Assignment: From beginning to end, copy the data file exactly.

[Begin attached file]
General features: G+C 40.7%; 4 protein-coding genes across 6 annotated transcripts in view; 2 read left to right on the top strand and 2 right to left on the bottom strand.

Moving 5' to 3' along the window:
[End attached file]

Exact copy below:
General features: G+C 40.7%; 4 protein-coding genes across 6 annotated transcripts in view; 2 read left to right on the top strand and 2 right to left on the bottom strand.

Moving 5' to 3' along the window: